Renting can sometimes feel like throwing money in the bin, but for many of us, it’s a fact of life. Here’s how to get the most bang for your buck – and have something sweet to celebrate at your housewarming!
Create a checklist.
What are your non-negotiables? What can you live without? Before you go househunting, write a list of your needs and wants. For example, if you’re looking in Pyrmont and have a car, you need a parking spot. If you rely on public transport, you’ll want to walk to work, or need to live near the train. If you’re all about convenience, you might want a gym in the building – but it’s not a dealbreaker. If you can’t handle living in another sharehouse, you might need to cut down to 1-2 roomies (for your sanity). Most leases are 12 months, and that can feel like an eternity in a place you don’t love.
Also, some buildings have restrictions on pets, noise, smoking and subletting, and breaking those rules can have serious consequences (aka homelessness). If you’re planning to buy a puppy, throw parties or puff on the property, add those things to your checklist.
Set a budget.
You can’t enjoy your home if you’re stressed about money. Experts say you should spend no more than 25-30% of your take-home pay on rent. Say you make $1,000 a week (after taxes). That means you should spend $250-$300 on rent – and ideally less, so you can start saving. Remember, you’ll also need to pay a deposit and application fee, and cover utilities. You might have to buy furniture, too. When you’re crunching the numbers, factor in these expenses. Check out our guide to creating a budget.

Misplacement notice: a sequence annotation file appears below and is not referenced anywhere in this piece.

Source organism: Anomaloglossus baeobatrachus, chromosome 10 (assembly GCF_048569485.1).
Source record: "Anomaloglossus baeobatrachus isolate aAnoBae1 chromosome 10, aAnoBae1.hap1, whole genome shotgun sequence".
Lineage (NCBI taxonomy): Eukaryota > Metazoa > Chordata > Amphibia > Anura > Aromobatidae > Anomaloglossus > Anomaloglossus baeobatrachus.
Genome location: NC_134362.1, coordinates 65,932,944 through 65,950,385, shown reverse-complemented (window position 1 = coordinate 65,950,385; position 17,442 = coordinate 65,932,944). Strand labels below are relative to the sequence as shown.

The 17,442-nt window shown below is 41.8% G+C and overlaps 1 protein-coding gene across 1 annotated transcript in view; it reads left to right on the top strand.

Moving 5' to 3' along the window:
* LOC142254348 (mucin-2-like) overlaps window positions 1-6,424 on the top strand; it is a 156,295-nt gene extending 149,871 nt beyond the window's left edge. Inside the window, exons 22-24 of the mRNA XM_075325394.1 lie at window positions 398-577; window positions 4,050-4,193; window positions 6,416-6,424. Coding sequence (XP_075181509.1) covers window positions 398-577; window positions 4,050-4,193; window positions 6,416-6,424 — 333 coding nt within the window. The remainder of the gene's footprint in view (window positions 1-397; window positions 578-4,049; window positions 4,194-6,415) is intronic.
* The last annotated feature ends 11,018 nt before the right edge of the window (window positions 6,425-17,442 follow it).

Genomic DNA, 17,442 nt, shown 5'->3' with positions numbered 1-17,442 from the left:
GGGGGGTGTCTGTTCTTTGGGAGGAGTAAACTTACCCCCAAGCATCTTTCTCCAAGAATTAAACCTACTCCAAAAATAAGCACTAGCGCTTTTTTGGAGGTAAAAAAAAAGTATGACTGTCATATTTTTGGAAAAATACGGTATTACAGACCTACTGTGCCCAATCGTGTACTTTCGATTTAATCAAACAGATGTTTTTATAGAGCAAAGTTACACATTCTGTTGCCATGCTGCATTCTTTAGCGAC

Research and make a shortlist of places.
Now that you have your priorities and budget, hop online and scope out apartments in the areas you want to live in. Think about price and convenience. If you can find a place that’s close to work, public transport, supermarkets and amenities (like a laundromat), your life will be a whole lot easier. Consider the neighbourhoods you like to go out in, too. It’s great to find a well-priced place in Alexandria, but if you spend all of your time in Manly, those Ubers are going to add up. All of this research will help you decide a) where to live, b) what you can get with your budget and c) how many roomies you’ll need.
Then, narrow down the places to see in person. There are professional photographers whose job it is to make apartments look bigger, brighter and better, so if the photos look terrible, there’s probably no point in checking it out.
Put out feelers with people you know.
Your friends and family might have leads on a place that’s about to hit the market, or know someone who’s looking for a roomie. The best bit? If they’re hanging out with your crew, they’ve already passed the test. #nocreepers
Rent in the off-season.
To score a good deal on your rental, look when the demand is low. When landlords are struggling to fill a place, they’re more likely to lower the price.